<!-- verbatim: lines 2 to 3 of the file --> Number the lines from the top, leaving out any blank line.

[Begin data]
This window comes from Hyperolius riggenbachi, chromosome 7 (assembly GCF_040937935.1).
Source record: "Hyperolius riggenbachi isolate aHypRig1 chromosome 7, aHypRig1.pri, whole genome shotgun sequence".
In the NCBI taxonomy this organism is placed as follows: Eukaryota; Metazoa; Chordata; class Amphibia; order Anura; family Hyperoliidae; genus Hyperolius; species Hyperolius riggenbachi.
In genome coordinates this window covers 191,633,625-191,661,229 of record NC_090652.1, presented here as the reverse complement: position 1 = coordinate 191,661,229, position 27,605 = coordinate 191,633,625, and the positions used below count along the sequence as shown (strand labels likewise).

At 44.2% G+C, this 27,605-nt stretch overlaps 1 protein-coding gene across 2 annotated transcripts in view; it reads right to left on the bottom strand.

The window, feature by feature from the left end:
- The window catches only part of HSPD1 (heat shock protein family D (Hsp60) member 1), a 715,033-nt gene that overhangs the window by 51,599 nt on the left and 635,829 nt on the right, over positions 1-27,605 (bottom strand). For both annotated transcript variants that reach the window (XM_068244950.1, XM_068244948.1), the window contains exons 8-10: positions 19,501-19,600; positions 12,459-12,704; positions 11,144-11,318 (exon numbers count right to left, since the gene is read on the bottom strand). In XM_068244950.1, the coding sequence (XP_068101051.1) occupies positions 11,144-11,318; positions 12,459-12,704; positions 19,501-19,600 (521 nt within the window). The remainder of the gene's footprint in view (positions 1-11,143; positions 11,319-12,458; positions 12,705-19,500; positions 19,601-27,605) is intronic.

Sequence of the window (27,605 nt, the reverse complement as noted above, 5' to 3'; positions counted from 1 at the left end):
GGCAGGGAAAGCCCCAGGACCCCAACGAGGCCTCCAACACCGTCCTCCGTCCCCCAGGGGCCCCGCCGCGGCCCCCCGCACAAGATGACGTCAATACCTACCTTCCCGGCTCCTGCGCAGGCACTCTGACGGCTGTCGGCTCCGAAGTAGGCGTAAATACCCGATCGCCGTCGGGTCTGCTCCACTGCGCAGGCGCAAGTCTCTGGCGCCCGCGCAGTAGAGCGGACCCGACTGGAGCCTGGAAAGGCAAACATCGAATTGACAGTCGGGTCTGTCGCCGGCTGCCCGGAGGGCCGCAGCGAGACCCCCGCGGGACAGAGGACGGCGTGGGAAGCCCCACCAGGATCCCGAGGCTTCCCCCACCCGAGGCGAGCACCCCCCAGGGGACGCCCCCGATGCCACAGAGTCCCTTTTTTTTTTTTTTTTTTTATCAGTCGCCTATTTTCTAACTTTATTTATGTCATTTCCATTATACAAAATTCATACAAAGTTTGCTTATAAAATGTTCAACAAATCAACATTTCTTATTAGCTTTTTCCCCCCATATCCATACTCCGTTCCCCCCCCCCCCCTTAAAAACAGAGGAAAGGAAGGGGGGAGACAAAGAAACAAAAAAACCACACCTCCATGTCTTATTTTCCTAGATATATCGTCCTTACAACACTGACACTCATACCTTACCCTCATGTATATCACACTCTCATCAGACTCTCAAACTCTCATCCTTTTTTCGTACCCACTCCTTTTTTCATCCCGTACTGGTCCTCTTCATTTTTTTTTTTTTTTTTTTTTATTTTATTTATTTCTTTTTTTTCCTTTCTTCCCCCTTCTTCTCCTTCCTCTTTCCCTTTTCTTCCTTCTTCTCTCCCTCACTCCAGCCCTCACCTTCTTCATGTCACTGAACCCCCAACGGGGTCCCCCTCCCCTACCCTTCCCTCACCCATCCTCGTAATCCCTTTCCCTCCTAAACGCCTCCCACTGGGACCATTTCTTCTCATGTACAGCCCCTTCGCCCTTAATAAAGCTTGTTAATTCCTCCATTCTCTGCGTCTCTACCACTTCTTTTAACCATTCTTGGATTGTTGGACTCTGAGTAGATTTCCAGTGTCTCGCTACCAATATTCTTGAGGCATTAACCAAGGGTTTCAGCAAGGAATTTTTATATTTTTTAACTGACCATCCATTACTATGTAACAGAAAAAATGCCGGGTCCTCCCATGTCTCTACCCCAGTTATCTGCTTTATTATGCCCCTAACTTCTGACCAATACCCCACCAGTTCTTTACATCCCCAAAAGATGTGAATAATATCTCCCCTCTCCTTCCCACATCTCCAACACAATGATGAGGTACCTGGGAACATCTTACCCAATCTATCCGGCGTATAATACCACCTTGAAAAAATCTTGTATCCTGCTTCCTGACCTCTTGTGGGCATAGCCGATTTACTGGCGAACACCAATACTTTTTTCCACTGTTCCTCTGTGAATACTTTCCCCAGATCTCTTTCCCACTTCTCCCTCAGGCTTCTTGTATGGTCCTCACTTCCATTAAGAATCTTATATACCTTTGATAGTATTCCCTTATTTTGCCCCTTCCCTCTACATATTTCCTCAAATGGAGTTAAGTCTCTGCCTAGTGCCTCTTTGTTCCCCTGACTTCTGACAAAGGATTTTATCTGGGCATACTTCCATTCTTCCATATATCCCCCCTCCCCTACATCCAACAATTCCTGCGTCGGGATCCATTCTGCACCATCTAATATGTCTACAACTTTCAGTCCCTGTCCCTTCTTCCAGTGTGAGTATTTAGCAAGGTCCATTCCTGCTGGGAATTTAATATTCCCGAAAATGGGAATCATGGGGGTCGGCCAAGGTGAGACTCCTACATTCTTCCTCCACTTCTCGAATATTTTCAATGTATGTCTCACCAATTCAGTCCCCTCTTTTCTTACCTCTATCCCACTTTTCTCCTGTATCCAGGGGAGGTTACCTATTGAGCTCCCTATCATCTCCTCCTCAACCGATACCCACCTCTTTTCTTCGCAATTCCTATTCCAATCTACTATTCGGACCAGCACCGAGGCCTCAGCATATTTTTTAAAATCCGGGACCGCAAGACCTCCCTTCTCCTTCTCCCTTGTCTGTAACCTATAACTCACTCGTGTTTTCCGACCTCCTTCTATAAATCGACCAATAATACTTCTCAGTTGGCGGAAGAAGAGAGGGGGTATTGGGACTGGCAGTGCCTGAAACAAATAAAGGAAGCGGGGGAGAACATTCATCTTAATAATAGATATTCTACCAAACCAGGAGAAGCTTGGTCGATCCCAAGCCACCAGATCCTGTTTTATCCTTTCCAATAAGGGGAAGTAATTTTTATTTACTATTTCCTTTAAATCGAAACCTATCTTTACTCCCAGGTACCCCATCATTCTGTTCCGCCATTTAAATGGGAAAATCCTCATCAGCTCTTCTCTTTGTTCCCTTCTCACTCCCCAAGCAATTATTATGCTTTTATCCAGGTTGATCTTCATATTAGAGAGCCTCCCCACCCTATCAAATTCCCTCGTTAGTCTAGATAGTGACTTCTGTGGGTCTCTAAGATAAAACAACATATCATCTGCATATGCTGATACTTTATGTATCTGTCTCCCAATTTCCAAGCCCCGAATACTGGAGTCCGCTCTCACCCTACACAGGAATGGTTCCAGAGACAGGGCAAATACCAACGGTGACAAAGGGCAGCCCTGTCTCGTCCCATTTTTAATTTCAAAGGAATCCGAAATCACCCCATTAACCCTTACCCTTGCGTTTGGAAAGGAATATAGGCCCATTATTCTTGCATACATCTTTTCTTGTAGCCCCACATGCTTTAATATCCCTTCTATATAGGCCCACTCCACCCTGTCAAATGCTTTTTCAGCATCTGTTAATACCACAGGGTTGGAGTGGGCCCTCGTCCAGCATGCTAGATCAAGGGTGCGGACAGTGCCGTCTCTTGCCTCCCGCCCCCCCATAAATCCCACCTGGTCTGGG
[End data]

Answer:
Source record: "Hyperolius riggenbachi isolate aHypRig1 chromosome 7, aHypRig1.pri, whole genome shotgun sequence".
In the NCBI taxonomy this organism is placed as follows: Eukaryota; Metazoa; Chordata; class Amphibia; order Anura; family Hyperoliidae; genus Hyperolius; species Hyperolius riggenbachi.